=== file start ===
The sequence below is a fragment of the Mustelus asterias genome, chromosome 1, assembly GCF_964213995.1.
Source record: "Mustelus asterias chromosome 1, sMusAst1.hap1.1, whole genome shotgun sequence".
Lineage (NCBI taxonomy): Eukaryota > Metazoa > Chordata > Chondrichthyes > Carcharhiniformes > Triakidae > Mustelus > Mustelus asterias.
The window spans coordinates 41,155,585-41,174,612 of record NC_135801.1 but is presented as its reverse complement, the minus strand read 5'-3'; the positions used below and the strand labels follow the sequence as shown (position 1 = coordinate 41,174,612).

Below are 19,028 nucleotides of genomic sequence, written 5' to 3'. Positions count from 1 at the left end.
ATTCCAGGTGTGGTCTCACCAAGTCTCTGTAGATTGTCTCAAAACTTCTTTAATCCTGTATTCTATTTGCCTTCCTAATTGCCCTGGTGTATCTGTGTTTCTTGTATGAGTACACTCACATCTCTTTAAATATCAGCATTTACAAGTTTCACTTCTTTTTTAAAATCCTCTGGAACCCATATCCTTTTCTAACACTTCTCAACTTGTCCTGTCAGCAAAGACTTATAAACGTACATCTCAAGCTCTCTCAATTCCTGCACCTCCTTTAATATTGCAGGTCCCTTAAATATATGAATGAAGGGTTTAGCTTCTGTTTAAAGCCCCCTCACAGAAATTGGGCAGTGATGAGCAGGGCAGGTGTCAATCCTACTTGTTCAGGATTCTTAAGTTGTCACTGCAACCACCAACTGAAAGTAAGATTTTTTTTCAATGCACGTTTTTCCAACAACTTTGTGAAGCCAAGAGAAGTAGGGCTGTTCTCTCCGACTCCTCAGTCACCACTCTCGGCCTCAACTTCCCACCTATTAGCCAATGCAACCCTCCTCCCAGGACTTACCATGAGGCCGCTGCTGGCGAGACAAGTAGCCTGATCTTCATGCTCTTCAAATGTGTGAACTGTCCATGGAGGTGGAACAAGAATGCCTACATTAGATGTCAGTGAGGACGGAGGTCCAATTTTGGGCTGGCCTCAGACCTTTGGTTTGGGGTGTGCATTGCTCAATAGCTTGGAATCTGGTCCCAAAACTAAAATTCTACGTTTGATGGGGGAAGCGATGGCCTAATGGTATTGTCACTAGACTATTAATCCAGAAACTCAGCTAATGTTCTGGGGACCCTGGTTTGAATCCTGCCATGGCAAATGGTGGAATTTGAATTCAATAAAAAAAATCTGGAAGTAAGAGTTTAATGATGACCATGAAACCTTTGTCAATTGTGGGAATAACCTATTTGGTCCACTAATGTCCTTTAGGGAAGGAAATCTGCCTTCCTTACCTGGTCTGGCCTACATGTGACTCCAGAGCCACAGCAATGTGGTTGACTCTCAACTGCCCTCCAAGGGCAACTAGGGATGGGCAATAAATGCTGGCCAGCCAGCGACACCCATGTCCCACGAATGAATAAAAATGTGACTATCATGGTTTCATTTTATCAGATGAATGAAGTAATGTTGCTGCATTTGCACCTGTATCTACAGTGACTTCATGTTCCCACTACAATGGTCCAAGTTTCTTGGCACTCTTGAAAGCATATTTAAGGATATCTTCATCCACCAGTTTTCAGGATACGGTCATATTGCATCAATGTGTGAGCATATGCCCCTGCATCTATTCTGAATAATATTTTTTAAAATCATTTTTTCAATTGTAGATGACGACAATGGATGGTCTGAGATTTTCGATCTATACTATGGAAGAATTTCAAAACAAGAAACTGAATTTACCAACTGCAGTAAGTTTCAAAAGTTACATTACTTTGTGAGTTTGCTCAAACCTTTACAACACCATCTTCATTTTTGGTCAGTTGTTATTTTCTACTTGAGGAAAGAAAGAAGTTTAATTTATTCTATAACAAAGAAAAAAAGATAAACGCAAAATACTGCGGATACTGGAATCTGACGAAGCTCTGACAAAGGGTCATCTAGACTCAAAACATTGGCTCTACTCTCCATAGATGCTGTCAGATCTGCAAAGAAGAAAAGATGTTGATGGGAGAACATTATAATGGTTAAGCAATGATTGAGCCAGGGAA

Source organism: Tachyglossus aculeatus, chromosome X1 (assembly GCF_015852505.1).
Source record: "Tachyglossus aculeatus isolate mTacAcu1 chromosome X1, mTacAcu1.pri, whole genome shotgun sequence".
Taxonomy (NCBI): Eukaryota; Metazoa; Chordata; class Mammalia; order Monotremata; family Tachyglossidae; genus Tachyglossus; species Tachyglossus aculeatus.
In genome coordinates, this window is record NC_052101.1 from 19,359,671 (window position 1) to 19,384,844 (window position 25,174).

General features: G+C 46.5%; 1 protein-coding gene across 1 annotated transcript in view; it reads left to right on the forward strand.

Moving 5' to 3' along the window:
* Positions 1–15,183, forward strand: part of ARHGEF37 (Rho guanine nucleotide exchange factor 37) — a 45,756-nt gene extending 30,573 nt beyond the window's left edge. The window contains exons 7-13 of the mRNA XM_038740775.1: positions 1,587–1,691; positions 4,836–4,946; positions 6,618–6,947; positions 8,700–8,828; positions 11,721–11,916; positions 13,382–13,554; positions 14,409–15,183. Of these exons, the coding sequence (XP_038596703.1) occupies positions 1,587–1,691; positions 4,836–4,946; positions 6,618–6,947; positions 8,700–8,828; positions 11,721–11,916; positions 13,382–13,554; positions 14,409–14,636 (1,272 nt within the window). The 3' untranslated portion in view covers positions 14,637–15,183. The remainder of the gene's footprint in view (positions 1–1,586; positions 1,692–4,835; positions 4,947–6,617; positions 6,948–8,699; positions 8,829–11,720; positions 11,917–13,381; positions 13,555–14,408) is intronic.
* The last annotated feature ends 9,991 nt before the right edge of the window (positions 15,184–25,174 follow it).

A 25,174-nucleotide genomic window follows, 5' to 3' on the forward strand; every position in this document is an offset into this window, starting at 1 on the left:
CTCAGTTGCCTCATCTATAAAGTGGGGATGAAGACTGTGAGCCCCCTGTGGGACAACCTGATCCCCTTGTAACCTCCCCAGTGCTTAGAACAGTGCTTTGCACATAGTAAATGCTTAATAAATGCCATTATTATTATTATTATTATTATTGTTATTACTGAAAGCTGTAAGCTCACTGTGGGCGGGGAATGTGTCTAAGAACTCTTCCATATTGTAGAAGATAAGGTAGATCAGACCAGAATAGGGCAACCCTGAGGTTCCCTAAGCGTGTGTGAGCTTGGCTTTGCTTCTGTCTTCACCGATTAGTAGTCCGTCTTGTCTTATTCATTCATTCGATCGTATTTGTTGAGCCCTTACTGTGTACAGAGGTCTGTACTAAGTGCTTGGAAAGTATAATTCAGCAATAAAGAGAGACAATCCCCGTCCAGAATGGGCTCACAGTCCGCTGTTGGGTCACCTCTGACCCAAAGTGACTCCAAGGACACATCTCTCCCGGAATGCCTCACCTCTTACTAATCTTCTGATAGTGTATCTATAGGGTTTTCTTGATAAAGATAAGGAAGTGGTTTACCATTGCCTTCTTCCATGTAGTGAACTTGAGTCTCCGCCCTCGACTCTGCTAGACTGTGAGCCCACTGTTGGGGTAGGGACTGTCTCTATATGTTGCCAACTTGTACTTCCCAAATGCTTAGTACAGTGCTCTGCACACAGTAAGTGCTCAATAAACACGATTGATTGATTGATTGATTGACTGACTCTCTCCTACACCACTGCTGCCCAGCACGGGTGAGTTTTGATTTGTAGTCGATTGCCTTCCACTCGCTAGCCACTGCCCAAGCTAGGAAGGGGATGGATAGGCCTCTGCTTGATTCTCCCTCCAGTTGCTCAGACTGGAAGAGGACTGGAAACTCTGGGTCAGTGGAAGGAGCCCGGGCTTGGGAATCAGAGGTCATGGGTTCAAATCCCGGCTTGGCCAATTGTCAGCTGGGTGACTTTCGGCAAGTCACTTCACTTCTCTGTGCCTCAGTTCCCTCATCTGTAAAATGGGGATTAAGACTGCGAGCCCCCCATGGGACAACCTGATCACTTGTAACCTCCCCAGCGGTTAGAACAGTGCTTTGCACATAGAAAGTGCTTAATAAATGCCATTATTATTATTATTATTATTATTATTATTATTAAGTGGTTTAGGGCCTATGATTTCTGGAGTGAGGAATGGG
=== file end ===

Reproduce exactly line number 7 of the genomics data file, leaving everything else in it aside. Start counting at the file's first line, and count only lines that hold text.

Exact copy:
Source organism: Tachyglossus aculeatus, chromosome X1 (assembly GCF_015852505.1).